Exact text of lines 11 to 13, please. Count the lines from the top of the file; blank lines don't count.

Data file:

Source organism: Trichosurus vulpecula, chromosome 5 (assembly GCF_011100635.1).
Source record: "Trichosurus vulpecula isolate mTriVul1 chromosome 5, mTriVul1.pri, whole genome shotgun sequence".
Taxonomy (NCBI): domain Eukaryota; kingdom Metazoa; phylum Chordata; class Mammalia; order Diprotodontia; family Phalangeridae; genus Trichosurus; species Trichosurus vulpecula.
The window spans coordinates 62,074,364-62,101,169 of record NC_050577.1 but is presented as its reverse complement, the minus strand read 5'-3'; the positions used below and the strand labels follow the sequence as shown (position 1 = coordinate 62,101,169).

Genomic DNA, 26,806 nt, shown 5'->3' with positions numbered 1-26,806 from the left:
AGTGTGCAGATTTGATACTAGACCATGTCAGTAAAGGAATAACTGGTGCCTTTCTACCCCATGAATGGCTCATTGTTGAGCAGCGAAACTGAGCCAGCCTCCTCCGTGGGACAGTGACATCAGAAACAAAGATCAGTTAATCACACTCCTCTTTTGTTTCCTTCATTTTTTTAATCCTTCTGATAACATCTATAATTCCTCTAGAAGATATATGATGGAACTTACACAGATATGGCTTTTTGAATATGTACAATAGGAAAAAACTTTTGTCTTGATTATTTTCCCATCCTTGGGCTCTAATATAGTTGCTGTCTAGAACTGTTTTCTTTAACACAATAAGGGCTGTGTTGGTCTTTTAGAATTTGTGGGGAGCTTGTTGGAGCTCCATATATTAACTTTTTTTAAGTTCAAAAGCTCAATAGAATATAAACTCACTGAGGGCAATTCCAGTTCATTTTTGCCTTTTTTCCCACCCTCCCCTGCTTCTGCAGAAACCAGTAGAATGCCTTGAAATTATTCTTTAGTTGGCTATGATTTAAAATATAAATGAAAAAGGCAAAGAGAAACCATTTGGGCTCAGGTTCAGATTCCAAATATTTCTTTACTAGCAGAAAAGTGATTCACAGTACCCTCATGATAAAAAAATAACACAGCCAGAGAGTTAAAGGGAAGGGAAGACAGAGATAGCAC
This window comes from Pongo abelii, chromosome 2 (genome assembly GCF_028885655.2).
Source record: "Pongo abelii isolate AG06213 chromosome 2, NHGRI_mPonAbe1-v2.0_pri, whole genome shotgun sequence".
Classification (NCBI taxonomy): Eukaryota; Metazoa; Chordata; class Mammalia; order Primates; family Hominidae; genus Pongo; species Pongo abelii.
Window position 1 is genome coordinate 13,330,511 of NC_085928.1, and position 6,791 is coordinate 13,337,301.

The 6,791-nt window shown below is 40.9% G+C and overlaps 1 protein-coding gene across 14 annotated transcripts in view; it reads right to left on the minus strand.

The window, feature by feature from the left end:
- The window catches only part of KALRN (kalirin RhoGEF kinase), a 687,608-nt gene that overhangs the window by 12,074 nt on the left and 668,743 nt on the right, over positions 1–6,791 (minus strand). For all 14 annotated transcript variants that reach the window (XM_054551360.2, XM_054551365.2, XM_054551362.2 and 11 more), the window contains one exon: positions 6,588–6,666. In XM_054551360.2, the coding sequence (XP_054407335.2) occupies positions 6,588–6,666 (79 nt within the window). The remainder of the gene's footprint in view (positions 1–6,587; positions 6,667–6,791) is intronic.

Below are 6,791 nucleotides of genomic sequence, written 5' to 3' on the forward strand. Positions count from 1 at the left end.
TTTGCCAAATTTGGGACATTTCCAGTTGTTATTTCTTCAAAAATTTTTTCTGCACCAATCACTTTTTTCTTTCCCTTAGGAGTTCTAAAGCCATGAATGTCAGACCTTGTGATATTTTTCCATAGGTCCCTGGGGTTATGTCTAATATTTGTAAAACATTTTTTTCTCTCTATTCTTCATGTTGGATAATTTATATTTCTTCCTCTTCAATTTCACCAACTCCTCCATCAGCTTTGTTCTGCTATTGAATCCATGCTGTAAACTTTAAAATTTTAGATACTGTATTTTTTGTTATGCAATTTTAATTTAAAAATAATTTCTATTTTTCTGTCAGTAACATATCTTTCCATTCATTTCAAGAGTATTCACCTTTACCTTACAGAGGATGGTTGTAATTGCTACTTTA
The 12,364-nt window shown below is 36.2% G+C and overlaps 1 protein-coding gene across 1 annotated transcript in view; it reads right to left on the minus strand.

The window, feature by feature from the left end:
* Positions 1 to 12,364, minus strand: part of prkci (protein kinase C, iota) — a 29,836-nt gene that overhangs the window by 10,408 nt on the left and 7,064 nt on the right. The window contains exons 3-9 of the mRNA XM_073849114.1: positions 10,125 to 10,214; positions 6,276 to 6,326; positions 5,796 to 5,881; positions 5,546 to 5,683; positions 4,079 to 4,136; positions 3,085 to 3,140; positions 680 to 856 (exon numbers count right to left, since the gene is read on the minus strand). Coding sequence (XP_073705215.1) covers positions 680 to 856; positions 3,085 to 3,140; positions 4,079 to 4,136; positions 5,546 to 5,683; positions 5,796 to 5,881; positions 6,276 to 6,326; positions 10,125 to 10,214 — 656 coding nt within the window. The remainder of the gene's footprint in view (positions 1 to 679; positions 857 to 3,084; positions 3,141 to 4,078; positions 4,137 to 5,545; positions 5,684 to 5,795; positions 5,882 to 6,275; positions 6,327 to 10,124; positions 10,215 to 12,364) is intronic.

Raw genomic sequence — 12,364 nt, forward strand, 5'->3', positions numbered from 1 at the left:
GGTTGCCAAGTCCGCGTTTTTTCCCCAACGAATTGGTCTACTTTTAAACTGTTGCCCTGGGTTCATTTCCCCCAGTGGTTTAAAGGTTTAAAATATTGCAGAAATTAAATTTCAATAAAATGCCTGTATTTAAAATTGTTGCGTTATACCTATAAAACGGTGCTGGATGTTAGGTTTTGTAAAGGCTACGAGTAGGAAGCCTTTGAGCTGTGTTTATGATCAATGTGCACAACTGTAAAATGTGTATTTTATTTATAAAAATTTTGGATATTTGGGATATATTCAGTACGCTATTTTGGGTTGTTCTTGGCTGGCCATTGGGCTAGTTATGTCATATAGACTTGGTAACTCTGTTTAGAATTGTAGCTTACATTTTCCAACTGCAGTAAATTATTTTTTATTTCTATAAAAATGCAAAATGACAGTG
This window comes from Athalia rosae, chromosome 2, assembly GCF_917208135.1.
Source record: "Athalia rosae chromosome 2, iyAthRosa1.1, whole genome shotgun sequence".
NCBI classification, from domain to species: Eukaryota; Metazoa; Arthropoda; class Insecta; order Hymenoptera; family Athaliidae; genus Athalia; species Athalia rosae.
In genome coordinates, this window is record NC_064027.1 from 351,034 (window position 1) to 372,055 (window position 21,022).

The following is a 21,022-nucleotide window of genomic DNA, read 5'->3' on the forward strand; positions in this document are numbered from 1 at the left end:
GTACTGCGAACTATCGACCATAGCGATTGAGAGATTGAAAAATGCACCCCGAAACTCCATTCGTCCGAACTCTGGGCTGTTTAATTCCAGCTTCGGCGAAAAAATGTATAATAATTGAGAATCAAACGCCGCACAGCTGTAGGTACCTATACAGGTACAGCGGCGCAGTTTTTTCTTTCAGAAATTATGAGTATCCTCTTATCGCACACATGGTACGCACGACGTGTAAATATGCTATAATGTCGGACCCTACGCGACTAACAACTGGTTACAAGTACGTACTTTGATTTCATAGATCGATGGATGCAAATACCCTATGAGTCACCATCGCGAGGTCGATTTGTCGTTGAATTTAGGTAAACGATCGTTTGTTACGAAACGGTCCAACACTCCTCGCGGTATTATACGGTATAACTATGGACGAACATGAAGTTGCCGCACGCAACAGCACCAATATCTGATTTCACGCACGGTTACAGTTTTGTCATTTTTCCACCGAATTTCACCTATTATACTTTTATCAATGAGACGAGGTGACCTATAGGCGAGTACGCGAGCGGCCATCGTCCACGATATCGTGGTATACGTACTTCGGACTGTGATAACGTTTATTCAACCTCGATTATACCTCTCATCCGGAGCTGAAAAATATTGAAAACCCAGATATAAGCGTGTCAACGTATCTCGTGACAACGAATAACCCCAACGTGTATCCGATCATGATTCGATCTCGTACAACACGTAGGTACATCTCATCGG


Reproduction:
The 6,791-nt window shown below is 40.9% G+C and overlaps 1 protein-coding gene across 14 annotated transcripts in view; it reads right to left on the minus strand.

The window, feature by feature from the left end:
- The window catches only part of KALRN (kalirin RhoGEF kinase), a 687,608-nt gene that overhangs the window by 12,074 nt on the left and 668,743 nt on the right, over positions 1–6,791 (minus strand). For all 14 annotated transcript variants that reach the window (XM_054551360.2, XM_054551365.2, XM_054551362.2 and 11 more), the window contains one exon: positions 6,588–6,666. In XM_054551360.2, the coding sequence (XP_054407335.2) occupies positions 6,588–6,666 (79 nt within the window). The remainder of the gene's footprint in view (positions 1–6,587; positions 6,667–6,791) is intronic.